Family claims $1.4m loan 'blighted' 89yo woman's life

An elderly woman's final years were "blighted" and her family swiftly started drowning in debt after signing up to an unjust, unservicable home loan with Pepper Money, court documents claim.

Deborah and Patrick Sullivan and 89-year-old Beryl Clark were given a 30-year mortgage for just under $1.4 million in May 2018 using their property in southwest Sydney as security.

They allegedly fell into arrears less than two years into repaying their debt.

The Sullivans and the executor of Ms Clark's estate Gary Clark have sued Pepper Money in the Federal Court seeking to overturn the loan and prevent the sale of their property.

Pepper Money app on mobile phone
Pepper Money has promised not to seize or sell the Sydney property until the lawsuit concludes. (Steven Saphore/AAP PHOTOS)

They claim the lender breached its obligations under the credit code and failed to take reasonable steps to learn whether the Sullivans and Ms Clark could have repaid the loan without financial difficulty.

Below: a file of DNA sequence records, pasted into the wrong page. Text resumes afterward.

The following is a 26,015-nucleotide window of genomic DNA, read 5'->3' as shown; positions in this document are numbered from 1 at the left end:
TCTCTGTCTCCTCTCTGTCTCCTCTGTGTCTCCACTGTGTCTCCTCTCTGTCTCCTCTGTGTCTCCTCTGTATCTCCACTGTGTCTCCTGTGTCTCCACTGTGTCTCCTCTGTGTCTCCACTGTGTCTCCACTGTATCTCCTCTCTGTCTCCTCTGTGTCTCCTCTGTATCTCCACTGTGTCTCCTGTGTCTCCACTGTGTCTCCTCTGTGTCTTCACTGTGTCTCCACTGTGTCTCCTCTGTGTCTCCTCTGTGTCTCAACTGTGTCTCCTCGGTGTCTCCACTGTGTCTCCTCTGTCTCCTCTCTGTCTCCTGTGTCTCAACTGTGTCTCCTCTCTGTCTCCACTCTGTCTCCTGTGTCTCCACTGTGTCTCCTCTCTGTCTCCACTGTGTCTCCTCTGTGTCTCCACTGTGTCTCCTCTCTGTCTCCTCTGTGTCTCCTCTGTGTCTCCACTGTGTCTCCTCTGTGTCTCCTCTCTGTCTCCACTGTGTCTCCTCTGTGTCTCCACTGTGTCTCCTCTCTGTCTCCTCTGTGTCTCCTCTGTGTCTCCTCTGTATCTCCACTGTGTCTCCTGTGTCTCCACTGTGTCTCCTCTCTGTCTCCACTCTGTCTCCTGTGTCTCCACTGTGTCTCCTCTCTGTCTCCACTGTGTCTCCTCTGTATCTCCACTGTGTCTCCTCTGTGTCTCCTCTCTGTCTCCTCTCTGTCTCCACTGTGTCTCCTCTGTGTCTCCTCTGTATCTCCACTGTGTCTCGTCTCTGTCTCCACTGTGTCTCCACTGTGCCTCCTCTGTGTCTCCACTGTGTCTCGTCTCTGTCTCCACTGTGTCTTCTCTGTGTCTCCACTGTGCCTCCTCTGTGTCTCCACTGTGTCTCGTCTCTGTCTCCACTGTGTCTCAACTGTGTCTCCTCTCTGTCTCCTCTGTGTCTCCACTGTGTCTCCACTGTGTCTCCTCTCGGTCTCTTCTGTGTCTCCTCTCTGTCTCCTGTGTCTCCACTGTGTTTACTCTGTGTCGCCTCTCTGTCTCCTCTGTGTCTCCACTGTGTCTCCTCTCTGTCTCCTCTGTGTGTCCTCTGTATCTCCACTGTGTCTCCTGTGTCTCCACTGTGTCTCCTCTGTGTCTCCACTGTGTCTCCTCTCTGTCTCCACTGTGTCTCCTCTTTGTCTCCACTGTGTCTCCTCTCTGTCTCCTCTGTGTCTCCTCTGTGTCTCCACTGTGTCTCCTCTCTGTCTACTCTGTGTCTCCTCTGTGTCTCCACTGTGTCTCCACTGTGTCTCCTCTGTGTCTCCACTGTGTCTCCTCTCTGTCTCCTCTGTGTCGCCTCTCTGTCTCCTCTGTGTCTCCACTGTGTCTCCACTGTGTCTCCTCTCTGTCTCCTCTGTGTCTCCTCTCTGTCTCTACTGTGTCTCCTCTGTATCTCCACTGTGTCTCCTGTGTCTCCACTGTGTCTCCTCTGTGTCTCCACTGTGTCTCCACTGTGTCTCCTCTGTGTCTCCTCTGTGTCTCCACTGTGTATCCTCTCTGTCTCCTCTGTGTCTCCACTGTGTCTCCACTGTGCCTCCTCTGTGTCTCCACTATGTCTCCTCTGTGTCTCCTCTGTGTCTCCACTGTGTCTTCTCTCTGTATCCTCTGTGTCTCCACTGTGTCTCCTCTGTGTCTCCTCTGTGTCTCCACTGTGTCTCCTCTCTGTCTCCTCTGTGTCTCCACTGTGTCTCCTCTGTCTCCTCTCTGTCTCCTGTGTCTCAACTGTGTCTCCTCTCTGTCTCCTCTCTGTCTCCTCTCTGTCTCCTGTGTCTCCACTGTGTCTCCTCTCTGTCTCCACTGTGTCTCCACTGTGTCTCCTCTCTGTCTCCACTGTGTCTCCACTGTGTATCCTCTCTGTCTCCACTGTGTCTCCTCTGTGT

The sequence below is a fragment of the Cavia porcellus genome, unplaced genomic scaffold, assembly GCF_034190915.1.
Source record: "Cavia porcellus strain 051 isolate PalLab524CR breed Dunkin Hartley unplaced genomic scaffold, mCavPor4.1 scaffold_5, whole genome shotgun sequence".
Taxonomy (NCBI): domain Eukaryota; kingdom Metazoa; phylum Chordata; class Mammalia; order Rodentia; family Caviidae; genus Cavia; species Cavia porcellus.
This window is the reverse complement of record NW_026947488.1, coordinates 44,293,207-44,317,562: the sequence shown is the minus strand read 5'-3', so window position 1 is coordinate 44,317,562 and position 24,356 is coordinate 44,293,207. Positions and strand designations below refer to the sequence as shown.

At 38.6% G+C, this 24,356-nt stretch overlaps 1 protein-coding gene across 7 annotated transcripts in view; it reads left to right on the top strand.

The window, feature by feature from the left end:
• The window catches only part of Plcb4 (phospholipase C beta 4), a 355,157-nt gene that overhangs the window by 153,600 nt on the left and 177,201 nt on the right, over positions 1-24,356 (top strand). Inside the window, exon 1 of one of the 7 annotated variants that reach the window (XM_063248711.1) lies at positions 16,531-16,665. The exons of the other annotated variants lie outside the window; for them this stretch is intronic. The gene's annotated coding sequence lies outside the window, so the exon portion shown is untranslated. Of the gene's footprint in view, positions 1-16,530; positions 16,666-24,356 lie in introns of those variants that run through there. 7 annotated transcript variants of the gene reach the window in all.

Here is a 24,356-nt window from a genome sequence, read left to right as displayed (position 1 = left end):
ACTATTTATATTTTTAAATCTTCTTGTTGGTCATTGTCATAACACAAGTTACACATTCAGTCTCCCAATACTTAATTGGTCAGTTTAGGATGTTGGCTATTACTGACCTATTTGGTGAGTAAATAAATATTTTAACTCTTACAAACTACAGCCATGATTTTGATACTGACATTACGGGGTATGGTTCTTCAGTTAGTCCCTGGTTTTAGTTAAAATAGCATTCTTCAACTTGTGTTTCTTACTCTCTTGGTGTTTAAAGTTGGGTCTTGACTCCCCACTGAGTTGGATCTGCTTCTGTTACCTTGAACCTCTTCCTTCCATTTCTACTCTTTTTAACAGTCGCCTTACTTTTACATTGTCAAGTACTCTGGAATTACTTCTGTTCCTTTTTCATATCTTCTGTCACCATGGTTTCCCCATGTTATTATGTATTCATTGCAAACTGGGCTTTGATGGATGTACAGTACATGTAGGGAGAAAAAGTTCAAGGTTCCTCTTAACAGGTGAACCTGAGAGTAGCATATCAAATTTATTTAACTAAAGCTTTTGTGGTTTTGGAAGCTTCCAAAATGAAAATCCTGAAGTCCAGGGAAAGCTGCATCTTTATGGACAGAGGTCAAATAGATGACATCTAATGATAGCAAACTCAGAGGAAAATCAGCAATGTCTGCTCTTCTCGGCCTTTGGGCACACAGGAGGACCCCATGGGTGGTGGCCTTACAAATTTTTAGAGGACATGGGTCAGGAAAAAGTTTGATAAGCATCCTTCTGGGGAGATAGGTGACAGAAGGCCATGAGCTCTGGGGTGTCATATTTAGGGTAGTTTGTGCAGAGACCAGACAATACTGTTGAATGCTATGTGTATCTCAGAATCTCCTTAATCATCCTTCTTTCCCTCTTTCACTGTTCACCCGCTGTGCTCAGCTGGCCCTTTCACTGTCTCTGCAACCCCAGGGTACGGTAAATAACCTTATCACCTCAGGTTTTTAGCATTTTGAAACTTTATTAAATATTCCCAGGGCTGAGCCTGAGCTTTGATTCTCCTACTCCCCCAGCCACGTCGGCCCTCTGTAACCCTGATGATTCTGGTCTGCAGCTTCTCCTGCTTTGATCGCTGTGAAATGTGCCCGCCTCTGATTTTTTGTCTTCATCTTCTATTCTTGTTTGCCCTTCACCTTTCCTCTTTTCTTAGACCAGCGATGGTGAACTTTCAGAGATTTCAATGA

Ms Clark passed away after unwittingly signing up as surety for the loan, court documents say.

"The loan caused emotional distress, limited her options including her access to health care and blighted the last years of her life," the family wrote in a concise statement filed with the Federal Court.

They are running the case themselves and do not appear to have hired a lawyer.

In assessing the loan's suitability, Pepper Money is accused of failing to ask Ms Clark for any financial documentation or obtaining the Sullivans' income from their tax returns.

As well as being unsuitable, the mortgage was unjust because it, among other things, obtained a guarantee from an 89-year-old woman "by stealth," court documents say.

"As a result of the contraventions, the applicants have lost significant amounts of money and remain at risk of losing their home," the family wrote.

"The applicants are vulnerable and continue to suffer ongoing financial hardship."

The family are seeking orders setting aside the allegedly void, null and invalid mortgage.

Alternatively, they are seeking orders which reduce the amount they have to repay.

In June, Pepper Money promised to the Federal Court that it would not seize or sell the Sydney property until the conclusion of the lawsuit.

The lender is also seeking to transfer the matter to the NSW Supreme Court and a hearing for this bid has been scheduled for August 6.

Pepper Money and the Sullivans have not responded to a request for comment.